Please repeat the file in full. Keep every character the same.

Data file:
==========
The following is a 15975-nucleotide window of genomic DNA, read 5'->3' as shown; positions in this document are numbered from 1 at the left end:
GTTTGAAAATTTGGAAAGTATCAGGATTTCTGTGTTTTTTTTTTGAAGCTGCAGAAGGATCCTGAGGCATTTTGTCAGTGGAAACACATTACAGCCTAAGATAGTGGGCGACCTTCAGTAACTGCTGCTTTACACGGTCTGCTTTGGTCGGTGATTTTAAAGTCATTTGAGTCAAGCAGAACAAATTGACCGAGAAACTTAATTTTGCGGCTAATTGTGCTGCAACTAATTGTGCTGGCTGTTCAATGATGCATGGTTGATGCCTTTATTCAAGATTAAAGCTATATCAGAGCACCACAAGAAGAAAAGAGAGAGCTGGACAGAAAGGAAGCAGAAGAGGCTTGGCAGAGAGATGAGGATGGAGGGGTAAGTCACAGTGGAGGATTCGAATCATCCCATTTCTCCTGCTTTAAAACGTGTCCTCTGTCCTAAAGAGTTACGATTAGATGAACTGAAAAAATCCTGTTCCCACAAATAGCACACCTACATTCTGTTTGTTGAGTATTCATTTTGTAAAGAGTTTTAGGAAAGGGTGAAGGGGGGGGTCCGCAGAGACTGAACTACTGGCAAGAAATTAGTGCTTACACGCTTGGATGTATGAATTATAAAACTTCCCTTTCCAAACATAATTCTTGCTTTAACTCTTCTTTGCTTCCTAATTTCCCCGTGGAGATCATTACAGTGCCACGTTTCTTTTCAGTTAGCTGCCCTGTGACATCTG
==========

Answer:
The following is a 15975-nucleotide window of genomic DNA, read 5'->3' as shown; positions in this document are numbered from 1 at the left end:
GTTTGAAAATTTGGAAAGTATCAGGATTTCTGTGTTTTTTTTTTGAAGCTGCAGAAGGATCCTGAGGCATTTTGTCAGTGGAAACACATTACAGCCTAAGATAGTGGGCGACCTTCAGTAACTGCTGCTTTACACGGTCTGCTTTGGTCGGTGATTTTAAAGTCATTTGAGTCAAGCAGAACAAATTGACCGAGAAACTTAATTTTGCGGCTAATTGTGCTGCAACTAATTGTGCTGGCTGTTCAATGATGCATGGTTGATGCCTTTATTCAAGATTAAAGCTATATCAGAGCACCACAAGAAGAAAAGAGAGAGCTGGACAGAAAGGAAGCAGAAGAGGCTTGGCAGAGAGATGAGGATGGAGGGGTAAGTCACAGTGGAGGATTCGAATCATCCCATTTCTCCTGCTTTAAAACGTGTCCTCTGTCCTAAAGAGTTACGATTAGATGAACTGAAAAAATCCTGTTCCCACAAATAGCACACCTACATTCTGTTTGTTGAGTATTCATTTTGTAAAGAGTTTTAGGAAAGGGTGAAGGGGGGGGTCCGCAGAGACTGAACTACTGGCAAGAAATTAGTGCTTACACGCTTGGATGTATGAATTATAAAACTTCCCTTTCCAAACATAATTCTTGCTTTAACTCTTCTTTGCTTCCTAATTTCCCCGTGGAGATCATTACAGTGCCACGTTTCTTTTCAGTTAGCTGCCCTGTGACATCTG